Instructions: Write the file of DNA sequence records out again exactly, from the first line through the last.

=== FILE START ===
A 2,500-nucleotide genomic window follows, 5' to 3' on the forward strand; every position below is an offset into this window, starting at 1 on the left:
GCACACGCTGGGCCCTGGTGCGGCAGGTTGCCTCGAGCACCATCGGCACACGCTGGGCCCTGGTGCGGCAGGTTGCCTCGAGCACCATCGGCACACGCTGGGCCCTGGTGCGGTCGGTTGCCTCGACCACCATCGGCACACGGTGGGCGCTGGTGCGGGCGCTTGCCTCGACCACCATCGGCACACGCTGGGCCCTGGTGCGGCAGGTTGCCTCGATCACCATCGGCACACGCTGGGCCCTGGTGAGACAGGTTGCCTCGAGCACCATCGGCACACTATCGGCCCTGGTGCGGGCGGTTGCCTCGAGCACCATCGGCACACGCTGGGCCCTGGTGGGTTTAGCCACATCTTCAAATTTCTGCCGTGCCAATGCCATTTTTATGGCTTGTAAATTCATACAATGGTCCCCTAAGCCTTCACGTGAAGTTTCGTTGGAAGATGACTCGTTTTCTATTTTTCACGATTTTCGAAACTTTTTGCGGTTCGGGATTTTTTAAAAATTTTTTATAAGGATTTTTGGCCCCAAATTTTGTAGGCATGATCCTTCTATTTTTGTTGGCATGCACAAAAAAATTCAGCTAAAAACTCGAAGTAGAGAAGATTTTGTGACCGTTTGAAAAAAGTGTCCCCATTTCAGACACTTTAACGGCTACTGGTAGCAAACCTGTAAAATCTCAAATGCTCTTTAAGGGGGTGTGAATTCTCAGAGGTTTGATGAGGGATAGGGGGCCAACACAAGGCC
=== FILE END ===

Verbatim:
A 2,500-nucleotide genomic window follows, 5' to 3' on the forward strand; every position below is an offset into this window, starting at 1 on the left:
GCACACGCTGGGCCCTGGTGCGGCAGGTTGCCTCGAGCACCATCGGCACACGCTGGGCCCTGGTGCGGCAGGTTGCCTCGAGCACCATCGGCACACGCTGGGCCCTGGTGCGGTCGGTTGCCTCGACCACCATCGGCACACGGTGGGCGCTGGTGCGGGCGCTTGCCTCGACCACCATCGGCACACGCTGGGCCCTGGTGCGGCAGGTTGCCTCGATCACCATCGGCACACGCTGGGCCCTGGTGAGACAGGTTGCCTCGAGCACCATCGGCACACTATCGGCCCTGGTGCGGGCGGTTGCCTCGAGCACCATCGGCACACGCTGGGCCCTGGTGGGTTTAGCCACATCTTCAAATTTCTGCCGTGCCAATGCCATTTTTATGGCTTGTAAATTCATACAATGGTCCCCTAAGCCTTCACGTGAAGTTTCGTTGGAAGATGACTCGTTTTCTATTTTTCACGATTTTCGAAACTTTTTGCGGTTCGGGATTTTTTAAAAATTTTTTATAAGGATTTTTGGCCCCAAATTTTGTAGGCATGATCCTTCTATTTTTGTTGGCATGCACAAAAAAATTCAGCTAAAAACTCGAAGTAGAGAAGATTTTGTGACCGTTTGAAAAAAGTGTCCCCATTTCAGACACTTTAACGGCTACTGGTAGCAAACCTGTAAAATCTCAAATGCTCTTTAAGGGGGTGTGAATTCTCAGAGGTTTGATGAGGGATAGGGGGCCAACACAAGGCC